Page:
The number of students deterred by raised tuition fees is the equivalent to the government shutting the doors of two entire universities, Labour has claimed.
Opening an Opposition Day debate in the Commons, shadow minister Shabana Mahmood said 30,000 fewer students would become undergraduates this month.
Students have protested against tuition fees since the coalition came to power in 2010
But she faced down challenges from the government benches that graduates will face smaller loan repayments in their first graduate jobs under the new scheme.
The coalition increased the cap on tuition fees to £9,000 after taking office but said the repayment scheme would be better for graduates.
Ms Mahmood told the Commons: "We already know there are around 50,000 fewer applicants to higher education for the coming year. One in 20 young people who we would have expected to apply in previous years have not applied this time around.
"As of now, total accepted applicants are down by about 30,000 on last year. That's the equivalent to shutting down two mid-sized universities, say for example Imperial College and the University of Lincoln.
"This is set against a back drop of worsening economic outlook as a result of this government's failed economic policies. The economy is in a double dip recession made in Downing Street and we know there is a strong link between periods of recession and interest in higher education."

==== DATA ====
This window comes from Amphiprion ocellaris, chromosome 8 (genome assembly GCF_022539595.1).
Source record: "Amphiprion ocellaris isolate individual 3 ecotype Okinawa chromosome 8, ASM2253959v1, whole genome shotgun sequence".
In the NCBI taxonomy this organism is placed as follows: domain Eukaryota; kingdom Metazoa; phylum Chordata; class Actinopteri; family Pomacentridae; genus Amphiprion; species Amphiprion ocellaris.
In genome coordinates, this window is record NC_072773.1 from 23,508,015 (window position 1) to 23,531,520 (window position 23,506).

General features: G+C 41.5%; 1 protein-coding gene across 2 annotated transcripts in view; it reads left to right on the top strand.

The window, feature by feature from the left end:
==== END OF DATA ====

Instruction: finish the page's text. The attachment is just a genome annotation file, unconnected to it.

Ms Mahmood called on the government to cut tuition fees to a maximum of £6,000.
She said: "We proposed a fully-funded way of doing this paid for by not going ahead with a corporation tax cut for the banks and through some additional payments by the wealthiest graduates."
But universities minister David Willetts said the Conservatives, Labour and Liberal Democrats agreed during their stints in government to fund higher education through making graduates pay through their monthly packets when they find jobs after finishing their courses.
He told MPs: "All three political parties faced with dilemma of how to finance higher education in the future have all essentially concluded the right way forward is a scheme with no payments up front by students but instead with a graduate repayment scheme paid for out of PAYE, incorporating the best features of graduate income tax.
"All three parties when faced with the responsibilities of government have actually reached the same decision."
Mr Willetts said students would receive "well-funded" teaching "while at the same time saving money for the Exchequer because of the fiscal crisis we inherited from the previous government".
He urged MPs against scaremongering, warning attacks on government policy over financing higher education risked confusing would-be students and deterring them from enrolling at universities.
"We should all communicate the message that no student pays up front, they only pay back as graduates," said the Tory minister.